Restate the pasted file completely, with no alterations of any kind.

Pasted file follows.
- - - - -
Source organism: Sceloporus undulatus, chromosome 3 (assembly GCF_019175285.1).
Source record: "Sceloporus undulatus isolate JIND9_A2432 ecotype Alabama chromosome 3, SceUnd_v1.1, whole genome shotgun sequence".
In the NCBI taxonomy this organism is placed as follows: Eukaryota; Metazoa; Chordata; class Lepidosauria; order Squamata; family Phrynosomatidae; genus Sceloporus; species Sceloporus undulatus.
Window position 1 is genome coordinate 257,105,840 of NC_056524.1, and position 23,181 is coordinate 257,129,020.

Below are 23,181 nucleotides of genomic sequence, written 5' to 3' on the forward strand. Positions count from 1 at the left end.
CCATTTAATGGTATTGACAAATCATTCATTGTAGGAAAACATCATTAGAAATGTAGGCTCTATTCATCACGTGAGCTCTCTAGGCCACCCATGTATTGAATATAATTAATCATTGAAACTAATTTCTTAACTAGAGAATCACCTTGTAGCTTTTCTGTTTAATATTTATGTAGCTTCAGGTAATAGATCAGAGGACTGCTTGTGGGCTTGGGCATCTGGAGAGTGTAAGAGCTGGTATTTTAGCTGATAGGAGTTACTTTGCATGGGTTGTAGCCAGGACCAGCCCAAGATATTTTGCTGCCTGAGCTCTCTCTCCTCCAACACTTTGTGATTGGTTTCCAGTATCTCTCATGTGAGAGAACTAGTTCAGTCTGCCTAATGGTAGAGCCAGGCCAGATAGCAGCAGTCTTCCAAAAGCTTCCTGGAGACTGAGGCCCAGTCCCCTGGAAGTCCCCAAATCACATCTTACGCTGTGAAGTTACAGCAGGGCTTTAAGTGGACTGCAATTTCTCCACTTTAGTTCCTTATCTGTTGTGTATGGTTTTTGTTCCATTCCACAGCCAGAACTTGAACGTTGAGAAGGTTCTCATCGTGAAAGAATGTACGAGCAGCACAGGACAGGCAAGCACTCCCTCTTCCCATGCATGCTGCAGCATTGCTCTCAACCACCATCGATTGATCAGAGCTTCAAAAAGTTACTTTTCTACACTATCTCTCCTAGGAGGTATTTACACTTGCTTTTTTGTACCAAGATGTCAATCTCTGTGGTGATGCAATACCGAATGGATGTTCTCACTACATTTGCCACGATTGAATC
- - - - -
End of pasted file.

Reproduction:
Source organism: Sceloporus undulatus, chromosome 3 (assembly GCF_019175285.1).
Source record: "Sceloporus undulatus isolate JIND9_A2432 ecotype Alabama chromosome 3, SceUnd_v1.1, whole genome shotgun sequence".
In the NCBI taxonomy this organism is placed as follows: Eukaryota; Metazoa; Chordata; class Lepidosauria; order Squamata; family Phrynosomatidae; genus Sceloporus; species Sceloporus undulatus.
Window position 1 is genome coordinate 257,105,840 of NC_056524.1, and position 23,181 is coordinate 257,129,020.

Below are 23,181 nucleotides of genomic sequence, written 5' to 3' on the forward strand. Positions count from 1 at the left end.
CCATTTAATGGTATTGACAAATCATTCATTGTAGGAAAACATCATTAGAAATGTAGGCTCTATTCATCACGTGAGCTCTCTAGGCCACCCATGTATTGAATATAATTAATCATTGAAACTAATTTCTTAACTAGAGAATCACCTTGTAGCTTTTCTGTTTAATATTTATGTAGCTTCAGGTAATAGATCAGAGGACTGCTTGTGGGCTTGGGCATCTGGAGAGTGTAAGAGCTGGTATTTTAGCTGATAGGAGTTACTTTGCATGGGTTGTAGCCAGGACCAGCCCAAGATATTTTGCTGCCTGAGCTCTCTCTCCTCCAACACTTTGTGATTGGTTTCCAGTATCTCTCATGTGAGAGAACTAGTTCAGTCTGCCTAATGGTAGAGCCAGGCCAGATAGCAGCAGTCTTCCAAAAGCTTCCTGGAGACTGAGGCCCAGTCCCCTGGAAGTCCCCAAATCACATCTTACGCTGTGAAGTTACAGCAGGGCTTTAAGTGGACTGCAATTTCTCCACTTTAGTTCCTTATCTGTTGTGTATGGTTTTTGTTCCATTCCACAGCCAGAACTTGAACGTTGAGAAGGTTCTCATCGTGAAAGAATGTACGAGCAGCACAGGACAGGCAAGCACTCCCTCTTCCCATGCATGCTGCAGCATTGCTCTCAACCACCATCGATTGATCAGAGCTTCAAAAAGTTACTTTTCTACACTATCTCTCCTAGGAGGTATTTACACTTGCTTTTTTGTACCAAGATGTCAATCTCTGTGGTGATGCAATACCGAATGGATGTTCTCACTACATTTGCCACGATTGAATC